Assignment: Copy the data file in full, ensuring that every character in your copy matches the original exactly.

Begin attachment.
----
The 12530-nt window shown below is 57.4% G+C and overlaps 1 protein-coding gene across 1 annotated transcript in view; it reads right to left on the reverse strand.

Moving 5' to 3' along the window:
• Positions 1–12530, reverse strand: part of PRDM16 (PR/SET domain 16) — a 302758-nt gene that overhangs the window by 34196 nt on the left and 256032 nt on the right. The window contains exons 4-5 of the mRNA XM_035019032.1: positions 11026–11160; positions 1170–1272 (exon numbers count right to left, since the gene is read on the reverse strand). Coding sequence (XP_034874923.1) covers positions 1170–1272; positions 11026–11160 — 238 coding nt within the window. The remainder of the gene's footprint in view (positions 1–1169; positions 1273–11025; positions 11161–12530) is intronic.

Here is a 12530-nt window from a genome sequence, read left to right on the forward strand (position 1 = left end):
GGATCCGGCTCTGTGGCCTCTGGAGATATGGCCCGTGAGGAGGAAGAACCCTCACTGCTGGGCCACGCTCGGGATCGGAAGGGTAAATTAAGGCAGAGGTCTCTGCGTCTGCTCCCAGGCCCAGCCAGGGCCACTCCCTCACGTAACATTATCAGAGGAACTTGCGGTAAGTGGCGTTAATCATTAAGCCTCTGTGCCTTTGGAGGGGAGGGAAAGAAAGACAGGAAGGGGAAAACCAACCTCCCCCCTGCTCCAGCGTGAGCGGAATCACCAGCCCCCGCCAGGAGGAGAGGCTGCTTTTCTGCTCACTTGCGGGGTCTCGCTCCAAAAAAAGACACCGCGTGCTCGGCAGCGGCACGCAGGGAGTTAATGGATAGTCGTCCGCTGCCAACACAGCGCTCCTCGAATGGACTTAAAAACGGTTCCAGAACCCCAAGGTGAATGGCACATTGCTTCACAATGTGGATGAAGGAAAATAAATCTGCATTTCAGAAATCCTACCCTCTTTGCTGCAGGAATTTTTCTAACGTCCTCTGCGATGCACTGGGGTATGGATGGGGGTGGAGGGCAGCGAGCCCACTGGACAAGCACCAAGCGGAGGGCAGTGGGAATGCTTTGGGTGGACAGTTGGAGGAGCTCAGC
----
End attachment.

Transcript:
The 12530-nt window shown below is 57.4% G+C and overlaps 1 protein-coding gene across 1 annotated transcript in view; it reads right to left on the reverse strand.

Moving 5' to 3' along the window:
• Positions 1–12530, reverse strand: part of PRDM16 (PR/SET domain 16) — a 302758-nt gene that overhangs the window by 34196 nt on the left and 256032 nt on the right. The window contains exons 4-5 of the mRNA XM_035019032.1: positions 11026–11160; positions 1170–1272 (exon numbers count right to left, since the gene is read on the reverse strand). Coding sequence (XP_034874923.1) covers positions 1170–1272; positions 11026–11160 — 238 coding nt within the window. The remainder of the gene's footprint in view (positions 1–1169; positions 1273–11025; positions 11161–12530) is intronic.

Here is a 12530-nt window from a genome sequence, read left to right on the forward strand (position 1 = left end):
GGATCCGGCTCTGTGGCCTCTGGAGATATGGCCCGTGAGGAGGAAGAACCCTCACTGCTGGGCCACGCTCGGGATCGGAAGGGTAAATTAAGGCAGAGGTCTCTGCGTCTGCTCCCAGGCCCAGCCAGGGCCACTCCCTCACGTAACATTATCAGAGGAACTTGCGGTAAGTGGCGTTAATCATTAAGCCTCTGTGCCTTTGGAGGGGAGGGAAAGAAAGACAGGAAGGGGAAAACCAACCTCCCCCCTGCTCCAGCGTGAGCGGAATCACCAGCCCCCGCCAGGAGGAGAGGCTGCTTTTCTGCTCACTTGCGGGGTCTCGCTCCAAAAAAAGACACCGCGTGCTCGGCAGCGGCACGCAGGGAGTTAATGGATAGTCGTCCGCTGCCAACACAGCGCTCCTCGAATGGACTTAAAAACGGTTCCAGAACCCCAAGGTGAATGGCACATTGCTTCACAATGTGGATGAAGGAAAATAAATCTGCATTTCAGAAATCCTACCCTCTTTGCTGCAGGAATTTTTCTAACGTCCTCTGCGATGCACTGGGGTATGGATGGGGGTGGAGGGCAGCGAGCCCACTGGACAAGCACCAAGCGGAGGGCAGTGGGAATGCTTTGGGTGGACAGTTGGAGGAGCTCAGC